Text and photos by Chris Van Hoven
Affordable, fuel efficient and versatile, the hatchback was once considered the modern-day station wagon. It was the family’s car of choice for practicality. I’m speaking in past tense because nowadays, the “hot hatch” seems to be an ongoing trend in the automotive industry. Hatchback offerings from Mazda, Honda, and even Ford emphasize speed, performance and handling characteristics, trading off legroom, luggage space and fuel efficiency in the process. The Toyota Yaris stays true to the original formula, with an updated look and a new, fuel-efficient engine that makes the point clear: this is your practical hatchback.
It may not be a scorcher on the racetrack, but the Yaris does carry enough styling credits to merit a second glance. Its large, aggressive grille gives the compact hatch a lot of spunk, and the subtle tail spoiler on the floating roof gives adds character to its overall aesthetic.
Inside, Toyota’s efforts to enhance the Yaris’ sporty appeal continues, with stitching patterns across the dashboard to make the plastic look like stitched leather. Someone at Toyota somehow got the idea that stitching design cues add to the sportiness of a car, as stitching elements extend to the steering wheel and seats as well. We can’t fault Toyota for trying, as these elements do look good.
The rest of the interior is clean and presentable. A new touchscreen infotainment system rests at the center of the dash on top of two square air-conditioning vents. The knobs to control air-conditioning feel solid, with no hint of quality compromise. The instrument cluster is clear and legible, with a simple monochrome display indicating your distance, gearing, and mileage information. There is enough room in the back for 3 medium-sized adults and knee room is quite generous.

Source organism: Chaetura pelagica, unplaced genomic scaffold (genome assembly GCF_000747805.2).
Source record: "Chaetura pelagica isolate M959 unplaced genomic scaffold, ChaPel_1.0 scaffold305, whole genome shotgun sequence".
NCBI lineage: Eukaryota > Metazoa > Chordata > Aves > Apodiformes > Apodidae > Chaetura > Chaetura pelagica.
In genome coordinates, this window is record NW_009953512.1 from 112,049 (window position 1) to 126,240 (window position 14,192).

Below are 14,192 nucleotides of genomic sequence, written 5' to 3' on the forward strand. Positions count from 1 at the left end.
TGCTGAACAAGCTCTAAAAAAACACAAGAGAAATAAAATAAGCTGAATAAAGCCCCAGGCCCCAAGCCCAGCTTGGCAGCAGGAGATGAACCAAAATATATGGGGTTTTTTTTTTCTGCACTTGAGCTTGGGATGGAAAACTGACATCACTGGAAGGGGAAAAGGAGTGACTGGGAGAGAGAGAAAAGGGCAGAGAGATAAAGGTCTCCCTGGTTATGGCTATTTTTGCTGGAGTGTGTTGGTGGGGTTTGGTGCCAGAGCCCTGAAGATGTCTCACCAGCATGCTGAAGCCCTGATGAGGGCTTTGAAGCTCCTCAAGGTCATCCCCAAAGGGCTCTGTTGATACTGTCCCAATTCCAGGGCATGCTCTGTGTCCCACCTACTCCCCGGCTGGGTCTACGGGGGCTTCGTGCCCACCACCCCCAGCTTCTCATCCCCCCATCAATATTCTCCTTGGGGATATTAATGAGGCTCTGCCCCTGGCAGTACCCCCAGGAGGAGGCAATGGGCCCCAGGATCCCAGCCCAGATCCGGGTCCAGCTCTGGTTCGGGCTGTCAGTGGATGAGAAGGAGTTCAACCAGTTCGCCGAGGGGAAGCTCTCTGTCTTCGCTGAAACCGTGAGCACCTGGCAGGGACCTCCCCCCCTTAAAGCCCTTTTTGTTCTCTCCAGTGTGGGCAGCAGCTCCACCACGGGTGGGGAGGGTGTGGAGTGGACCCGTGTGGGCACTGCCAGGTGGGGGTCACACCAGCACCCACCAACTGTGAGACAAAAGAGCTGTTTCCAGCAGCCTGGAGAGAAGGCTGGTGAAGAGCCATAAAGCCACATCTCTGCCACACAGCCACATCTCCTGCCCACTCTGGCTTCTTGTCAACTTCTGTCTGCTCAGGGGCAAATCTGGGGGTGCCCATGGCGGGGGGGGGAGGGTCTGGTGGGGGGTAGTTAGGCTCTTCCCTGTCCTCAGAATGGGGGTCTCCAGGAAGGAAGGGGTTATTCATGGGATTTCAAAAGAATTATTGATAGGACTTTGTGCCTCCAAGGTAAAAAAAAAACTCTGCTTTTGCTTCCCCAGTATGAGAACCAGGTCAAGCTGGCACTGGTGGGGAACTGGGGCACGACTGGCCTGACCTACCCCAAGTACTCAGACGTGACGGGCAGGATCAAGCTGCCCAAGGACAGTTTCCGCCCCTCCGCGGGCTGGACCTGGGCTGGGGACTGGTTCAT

The main complaint about the previous iteration of the Yaris was its fuel economy. Luckily, the shift from the old NZ-series engine to this current Euro-4 compliant, 2NR-FE 1.5-liter four-cylinder engine rectifies all that. At 107 hp and 140 Nm of torque, it doesn’t improve on the previous engine’s power, but it does boast of cleaner emissions and improved fuel economy.
How improved? We managed to achieve an average of about 10.3-km/L on mixed city and highway driving conditions — an improvement of about 3-km/L from the previous iteration. Also much improved is engine noise and rattle. The new engine is much quieter both at idle and at speed, which greatly improves the Yaris’ NVH levels whether you’re at a standstill or pushing to overtake.
Despite being slightly underpowered compared to its competition, the Yaris still has enough pull to overtake with confidence. The same can’t be said about its CVT transmission, which occasionally has to search for the proper gear to shift before making its mind up. A traditional automatic transmission would greatly improve the Yaris’ shifting patterns at speed, but if the CVT transmission means better fuel economy, we’ll take it.
The practical choice
At P885,000, the Toyota Yaris redefines what it means to own a practical car. While not as ubiquitous as its Vios brother, the Yaris still proudly carries the Toyota badge, and all the benefits that come with it. Parts will be easier to find, maintenance will be significantly cheaper, and the Toyota badge of reliability speaks volumes in itself. Sure you won’t get the driving thrill that some of the current “hot hatches” provide, but when it comes to sorting out priorities, the hatchback was always meant to serve a very specific purpose — one of practicality and pragmatism. And you’ll be hard pressed to find a car that embodies those elements better than the Yaris.
All Credit Goes There : Source link